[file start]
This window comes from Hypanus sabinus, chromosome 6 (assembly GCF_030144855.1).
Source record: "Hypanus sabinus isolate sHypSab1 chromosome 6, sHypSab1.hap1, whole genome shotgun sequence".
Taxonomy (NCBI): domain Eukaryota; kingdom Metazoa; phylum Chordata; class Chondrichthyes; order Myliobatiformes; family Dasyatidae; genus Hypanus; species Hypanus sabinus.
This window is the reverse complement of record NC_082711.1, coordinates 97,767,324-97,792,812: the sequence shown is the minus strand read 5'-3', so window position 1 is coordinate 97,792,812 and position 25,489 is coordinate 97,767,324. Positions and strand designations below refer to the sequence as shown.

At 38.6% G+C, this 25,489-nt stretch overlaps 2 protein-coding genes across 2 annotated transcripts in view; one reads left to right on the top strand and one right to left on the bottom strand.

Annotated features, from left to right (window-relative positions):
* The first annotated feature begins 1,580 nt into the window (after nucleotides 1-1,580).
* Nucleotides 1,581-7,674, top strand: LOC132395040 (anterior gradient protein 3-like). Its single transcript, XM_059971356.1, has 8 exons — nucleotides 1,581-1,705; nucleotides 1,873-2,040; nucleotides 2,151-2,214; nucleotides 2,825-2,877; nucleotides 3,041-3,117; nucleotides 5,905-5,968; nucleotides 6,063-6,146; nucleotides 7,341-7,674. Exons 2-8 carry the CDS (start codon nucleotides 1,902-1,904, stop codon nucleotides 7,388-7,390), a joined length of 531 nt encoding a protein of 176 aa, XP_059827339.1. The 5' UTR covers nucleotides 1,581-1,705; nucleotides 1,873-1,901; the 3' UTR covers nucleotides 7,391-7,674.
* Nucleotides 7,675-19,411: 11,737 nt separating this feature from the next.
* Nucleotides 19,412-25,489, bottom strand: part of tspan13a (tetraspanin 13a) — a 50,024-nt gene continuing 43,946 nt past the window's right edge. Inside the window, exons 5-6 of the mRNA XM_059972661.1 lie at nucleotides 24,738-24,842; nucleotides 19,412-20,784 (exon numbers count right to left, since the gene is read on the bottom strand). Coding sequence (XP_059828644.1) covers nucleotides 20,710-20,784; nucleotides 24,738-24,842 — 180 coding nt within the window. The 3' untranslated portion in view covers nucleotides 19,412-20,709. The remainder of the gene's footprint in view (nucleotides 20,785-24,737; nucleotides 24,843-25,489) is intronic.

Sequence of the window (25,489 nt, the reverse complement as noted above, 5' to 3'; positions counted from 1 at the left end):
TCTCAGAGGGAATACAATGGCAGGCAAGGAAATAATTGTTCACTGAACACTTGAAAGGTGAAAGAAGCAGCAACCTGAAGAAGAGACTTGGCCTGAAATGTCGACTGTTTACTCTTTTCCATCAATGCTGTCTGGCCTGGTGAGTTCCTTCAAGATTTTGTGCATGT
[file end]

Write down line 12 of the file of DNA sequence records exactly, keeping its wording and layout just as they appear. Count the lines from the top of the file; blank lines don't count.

TCTCAGAGGGAATACAATGGCAGGCAAGGAAATAATTGTTCACTGAACACTTGAAAGGTGAAAGAAGCAGCAACCTGAAGAAGAGACTTGGCCTGAAATGTCGACTGTTTACTCTTTTCCATCAATGCTGTCTGGCCTGGTGAGTTCCTTCAAGATTTTGTGCATGT